(These are some thoughts about the Gospel that will be read on the Fourth Sunday after the Epiphany, February 1.)
In the first chapter of the Gospel according to Mark, we find Jesus teaching in the synagogue at Capernaum. Suddenly, he is interrupted by a man with an unclean spirit, who recognizes Jesus as the Holy One of God. This story raises lots of questions for me, but the most important ones have to do with who’s included and who’s excluded.
What was this man with the unclean spirit doing in this holy place? Shouldn’t he have been excluded? Where were the ushers? I am reminded of an Alice Walker story, “The Welcome Table.” In that story an old African-American woman attempts to enter a white church during Sunday worship. The ushers don’t know what to do, until their wives instruct them to throw her out. After being thrown out, she continues down the road, telling Jesus her troubles, especially the injustice of being thrown out of church by people whose children she had helped raise.
Some years ago I asked a group of parishioners, “Who is excluded from our worship?” They were shocked by the question because, of course, we didn’t exclude anyone. “What about people who don’t speak English, or who are deaf, or who can’t get up the front steps?” Although we don’t usually think about it, there are people who are excluded from our worship, and perhaps there always will be. Try as we may, there are barriers that are very hard to overcome.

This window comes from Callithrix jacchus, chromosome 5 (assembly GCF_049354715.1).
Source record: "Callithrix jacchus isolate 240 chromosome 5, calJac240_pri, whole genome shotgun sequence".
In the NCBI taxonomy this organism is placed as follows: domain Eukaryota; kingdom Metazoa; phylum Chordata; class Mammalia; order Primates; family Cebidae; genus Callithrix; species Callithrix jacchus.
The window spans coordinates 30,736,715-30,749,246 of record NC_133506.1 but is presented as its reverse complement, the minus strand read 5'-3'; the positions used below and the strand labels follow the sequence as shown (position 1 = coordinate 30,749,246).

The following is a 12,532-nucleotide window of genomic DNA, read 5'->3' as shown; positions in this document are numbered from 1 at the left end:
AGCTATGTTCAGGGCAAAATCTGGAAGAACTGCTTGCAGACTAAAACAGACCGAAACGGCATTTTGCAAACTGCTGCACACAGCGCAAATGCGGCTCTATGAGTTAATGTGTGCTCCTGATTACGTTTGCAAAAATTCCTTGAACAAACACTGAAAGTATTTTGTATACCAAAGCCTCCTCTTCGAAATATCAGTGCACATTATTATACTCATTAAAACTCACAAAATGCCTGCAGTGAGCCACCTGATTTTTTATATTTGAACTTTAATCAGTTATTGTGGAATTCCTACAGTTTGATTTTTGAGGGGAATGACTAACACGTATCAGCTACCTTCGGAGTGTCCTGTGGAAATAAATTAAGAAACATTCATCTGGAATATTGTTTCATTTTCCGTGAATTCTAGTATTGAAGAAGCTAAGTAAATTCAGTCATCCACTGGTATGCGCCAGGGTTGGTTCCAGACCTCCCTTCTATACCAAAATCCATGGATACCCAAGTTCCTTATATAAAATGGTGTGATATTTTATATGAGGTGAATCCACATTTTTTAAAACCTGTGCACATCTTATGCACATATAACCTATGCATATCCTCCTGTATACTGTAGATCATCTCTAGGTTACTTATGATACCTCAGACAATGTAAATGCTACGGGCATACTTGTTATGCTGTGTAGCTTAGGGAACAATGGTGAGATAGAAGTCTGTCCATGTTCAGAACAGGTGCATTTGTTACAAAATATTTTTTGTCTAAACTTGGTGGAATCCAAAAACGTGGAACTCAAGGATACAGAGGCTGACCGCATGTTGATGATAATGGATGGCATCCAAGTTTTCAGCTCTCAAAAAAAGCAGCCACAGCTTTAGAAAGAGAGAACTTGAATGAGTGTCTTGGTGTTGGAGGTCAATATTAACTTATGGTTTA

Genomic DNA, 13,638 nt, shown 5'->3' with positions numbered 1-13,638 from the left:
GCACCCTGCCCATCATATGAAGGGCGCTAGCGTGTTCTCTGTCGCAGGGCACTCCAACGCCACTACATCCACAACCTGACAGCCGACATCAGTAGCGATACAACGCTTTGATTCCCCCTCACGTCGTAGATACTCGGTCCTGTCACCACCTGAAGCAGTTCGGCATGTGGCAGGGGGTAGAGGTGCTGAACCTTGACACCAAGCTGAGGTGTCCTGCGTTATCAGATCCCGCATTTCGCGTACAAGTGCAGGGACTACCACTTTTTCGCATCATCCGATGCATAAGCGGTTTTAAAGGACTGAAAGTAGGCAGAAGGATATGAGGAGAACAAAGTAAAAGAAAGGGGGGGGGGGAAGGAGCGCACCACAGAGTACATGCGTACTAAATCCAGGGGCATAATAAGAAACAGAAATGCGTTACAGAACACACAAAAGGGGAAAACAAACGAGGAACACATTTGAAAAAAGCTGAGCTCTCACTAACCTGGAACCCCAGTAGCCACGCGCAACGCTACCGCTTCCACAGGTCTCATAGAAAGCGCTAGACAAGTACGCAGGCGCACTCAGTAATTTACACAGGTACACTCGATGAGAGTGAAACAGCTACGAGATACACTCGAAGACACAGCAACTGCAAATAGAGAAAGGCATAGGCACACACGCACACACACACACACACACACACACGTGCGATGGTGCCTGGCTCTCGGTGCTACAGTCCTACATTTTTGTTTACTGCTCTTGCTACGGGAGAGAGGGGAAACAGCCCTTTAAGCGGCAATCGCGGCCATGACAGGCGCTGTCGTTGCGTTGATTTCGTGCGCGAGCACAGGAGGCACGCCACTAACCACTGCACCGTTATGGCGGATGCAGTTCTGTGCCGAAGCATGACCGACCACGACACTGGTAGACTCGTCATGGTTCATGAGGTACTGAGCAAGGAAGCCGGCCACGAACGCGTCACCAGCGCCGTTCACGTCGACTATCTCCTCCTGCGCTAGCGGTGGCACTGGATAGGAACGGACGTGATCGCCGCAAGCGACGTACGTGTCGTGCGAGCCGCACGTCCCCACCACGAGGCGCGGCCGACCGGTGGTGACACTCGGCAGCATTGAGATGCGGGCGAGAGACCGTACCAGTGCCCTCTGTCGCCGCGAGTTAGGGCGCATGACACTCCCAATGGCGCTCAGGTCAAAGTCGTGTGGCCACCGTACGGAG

For many years and in many places, children were routinely excluded from worship, at least from worship with the rest of us. Sent out to Sunday School just before the sermon, to return, at all, in time for Communion, children were not expected to part of our worship. In The Episcopal Church of my childhood, we were taught that there are two sacraments that are “generally necessary to salvation…Baptism and the Supper of the Lord.” (The Catechism, 1928 Book of Common Prayer) There was a problem with that in practice because baptized persons who had not been confirmed were excluded from Holy Communion. That has changed and in many congregations the newly baptized receive Communion as part of the celebration of their Baptism.
The work of inclusion is still challenging, whether those who have been excluded are children, people of color, gays and lesbians, immigrants, or people of a different socio-economic group than the majority of church members. And the challenge isn’t just about letting people in the doors; there are ways that we shut people out of real participation in our worship. I think that perhaps is the greatest challenge, the ongoing work of making worship accessible, liturgy in which all those present have a real chance to participate. And beyond that, making life together in the congregation open to newcomers.
The man with the unclean spirit in the synagogue in Capernaum recognizes who Jesus is – something the disciples don’t get for a long time, and maybe not until after Easter. Perhaps there’s another lesson for us in this – those whom we have excluded are often great sources of spiritual wisdom when we have the grace to let them in and listen to them.